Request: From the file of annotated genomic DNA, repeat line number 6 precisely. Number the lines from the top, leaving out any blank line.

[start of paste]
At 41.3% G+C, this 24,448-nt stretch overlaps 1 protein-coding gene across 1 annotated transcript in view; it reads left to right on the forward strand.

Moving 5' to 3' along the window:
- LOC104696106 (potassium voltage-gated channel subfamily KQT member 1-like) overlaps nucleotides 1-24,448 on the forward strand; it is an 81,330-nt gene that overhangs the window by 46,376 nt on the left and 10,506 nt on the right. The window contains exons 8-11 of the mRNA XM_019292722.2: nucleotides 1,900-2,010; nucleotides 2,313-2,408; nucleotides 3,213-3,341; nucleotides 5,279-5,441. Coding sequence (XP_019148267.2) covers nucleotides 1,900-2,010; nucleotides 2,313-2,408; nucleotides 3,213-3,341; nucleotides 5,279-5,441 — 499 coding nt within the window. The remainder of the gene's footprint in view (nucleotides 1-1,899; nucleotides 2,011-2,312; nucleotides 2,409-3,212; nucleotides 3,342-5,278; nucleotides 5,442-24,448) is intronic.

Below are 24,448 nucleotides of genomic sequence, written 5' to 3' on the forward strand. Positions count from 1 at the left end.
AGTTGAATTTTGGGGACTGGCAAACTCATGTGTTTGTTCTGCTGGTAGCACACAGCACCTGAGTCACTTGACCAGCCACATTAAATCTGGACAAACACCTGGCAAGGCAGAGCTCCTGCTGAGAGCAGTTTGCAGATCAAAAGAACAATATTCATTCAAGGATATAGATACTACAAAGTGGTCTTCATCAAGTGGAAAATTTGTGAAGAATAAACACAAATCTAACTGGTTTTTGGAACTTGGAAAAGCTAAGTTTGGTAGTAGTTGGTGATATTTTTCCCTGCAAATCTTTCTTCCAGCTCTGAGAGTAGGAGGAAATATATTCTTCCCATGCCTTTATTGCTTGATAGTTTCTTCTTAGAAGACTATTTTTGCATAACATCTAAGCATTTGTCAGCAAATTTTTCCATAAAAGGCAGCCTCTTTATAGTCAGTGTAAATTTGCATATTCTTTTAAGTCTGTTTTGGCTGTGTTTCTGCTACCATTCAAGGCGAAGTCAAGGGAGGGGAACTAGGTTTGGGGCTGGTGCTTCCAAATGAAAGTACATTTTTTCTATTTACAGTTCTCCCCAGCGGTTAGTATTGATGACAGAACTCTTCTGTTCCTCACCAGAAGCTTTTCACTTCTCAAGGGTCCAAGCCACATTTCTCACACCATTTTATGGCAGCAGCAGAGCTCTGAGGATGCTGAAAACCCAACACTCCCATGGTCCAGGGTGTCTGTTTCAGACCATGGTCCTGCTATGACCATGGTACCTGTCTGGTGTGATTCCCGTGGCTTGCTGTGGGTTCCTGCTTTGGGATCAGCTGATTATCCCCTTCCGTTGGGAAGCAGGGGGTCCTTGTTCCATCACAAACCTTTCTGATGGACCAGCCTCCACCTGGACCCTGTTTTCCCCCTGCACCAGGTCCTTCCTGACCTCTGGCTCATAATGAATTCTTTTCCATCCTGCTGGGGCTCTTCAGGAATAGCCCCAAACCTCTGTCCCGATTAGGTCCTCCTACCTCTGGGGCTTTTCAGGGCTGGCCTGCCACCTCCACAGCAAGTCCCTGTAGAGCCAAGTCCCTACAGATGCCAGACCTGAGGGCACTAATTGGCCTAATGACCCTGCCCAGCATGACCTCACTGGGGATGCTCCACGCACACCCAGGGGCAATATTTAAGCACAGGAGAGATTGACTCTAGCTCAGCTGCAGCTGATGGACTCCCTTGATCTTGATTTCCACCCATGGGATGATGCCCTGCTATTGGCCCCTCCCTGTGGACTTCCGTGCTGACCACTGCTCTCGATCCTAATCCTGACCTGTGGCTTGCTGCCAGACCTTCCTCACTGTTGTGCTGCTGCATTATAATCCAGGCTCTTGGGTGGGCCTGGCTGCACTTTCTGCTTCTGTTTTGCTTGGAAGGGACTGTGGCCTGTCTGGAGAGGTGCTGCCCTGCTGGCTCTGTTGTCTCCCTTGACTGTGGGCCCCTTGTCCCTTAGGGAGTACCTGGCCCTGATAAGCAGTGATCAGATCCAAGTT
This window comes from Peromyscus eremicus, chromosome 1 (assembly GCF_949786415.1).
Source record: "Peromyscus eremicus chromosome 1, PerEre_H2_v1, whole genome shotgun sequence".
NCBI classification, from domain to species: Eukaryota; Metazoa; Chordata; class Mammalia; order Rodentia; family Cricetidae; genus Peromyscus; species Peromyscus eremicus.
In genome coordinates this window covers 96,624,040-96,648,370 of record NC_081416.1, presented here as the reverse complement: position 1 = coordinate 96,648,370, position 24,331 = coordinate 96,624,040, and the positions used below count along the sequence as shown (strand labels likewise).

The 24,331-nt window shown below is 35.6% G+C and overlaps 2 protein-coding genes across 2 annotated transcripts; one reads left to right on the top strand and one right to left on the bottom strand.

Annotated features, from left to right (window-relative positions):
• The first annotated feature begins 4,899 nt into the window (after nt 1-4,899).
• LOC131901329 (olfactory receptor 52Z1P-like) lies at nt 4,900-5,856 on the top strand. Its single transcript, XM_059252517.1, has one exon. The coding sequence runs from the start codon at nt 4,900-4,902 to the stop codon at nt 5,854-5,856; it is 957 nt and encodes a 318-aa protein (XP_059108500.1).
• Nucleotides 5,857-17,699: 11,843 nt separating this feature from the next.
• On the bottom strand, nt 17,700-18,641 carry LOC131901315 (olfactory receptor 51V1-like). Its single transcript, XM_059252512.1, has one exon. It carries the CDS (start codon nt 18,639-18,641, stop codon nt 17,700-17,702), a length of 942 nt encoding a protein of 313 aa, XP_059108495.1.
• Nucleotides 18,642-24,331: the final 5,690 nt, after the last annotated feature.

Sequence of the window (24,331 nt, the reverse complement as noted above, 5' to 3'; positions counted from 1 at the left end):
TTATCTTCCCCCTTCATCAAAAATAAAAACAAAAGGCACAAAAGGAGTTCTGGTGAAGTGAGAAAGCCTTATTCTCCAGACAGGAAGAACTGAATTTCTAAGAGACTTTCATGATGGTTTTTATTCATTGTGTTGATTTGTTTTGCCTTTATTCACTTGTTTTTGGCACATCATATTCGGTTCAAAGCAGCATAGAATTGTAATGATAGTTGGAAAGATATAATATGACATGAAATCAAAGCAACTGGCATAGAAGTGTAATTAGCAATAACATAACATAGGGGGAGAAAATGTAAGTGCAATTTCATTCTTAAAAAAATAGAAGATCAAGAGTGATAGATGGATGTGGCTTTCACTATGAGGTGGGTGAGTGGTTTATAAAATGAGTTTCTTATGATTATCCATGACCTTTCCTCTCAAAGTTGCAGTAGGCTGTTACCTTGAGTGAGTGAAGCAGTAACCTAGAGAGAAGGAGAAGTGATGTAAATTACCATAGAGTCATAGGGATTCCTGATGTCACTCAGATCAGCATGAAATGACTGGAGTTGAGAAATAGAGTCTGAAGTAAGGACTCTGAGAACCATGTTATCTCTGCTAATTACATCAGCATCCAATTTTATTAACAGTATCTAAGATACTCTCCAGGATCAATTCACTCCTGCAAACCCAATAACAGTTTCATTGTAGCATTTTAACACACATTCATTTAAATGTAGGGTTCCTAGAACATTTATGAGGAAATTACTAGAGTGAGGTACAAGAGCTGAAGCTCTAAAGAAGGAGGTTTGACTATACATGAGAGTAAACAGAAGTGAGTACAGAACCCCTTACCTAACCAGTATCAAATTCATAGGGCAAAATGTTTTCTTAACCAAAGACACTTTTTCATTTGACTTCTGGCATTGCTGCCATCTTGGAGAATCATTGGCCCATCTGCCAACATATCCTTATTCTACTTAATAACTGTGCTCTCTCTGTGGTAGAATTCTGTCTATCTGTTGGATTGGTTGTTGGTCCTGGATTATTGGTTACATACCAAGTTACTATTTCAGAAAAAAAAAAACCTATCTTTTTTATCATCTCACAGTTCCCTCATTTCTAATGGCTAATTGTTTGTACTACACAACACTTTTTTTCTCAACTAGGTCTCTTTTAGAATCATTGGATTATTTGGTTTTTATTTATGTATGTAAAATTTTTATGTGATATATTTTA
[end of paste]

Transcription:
This window comes from Peromyscus eremicus, chromosome 1 (assembly GCF_949786415.1).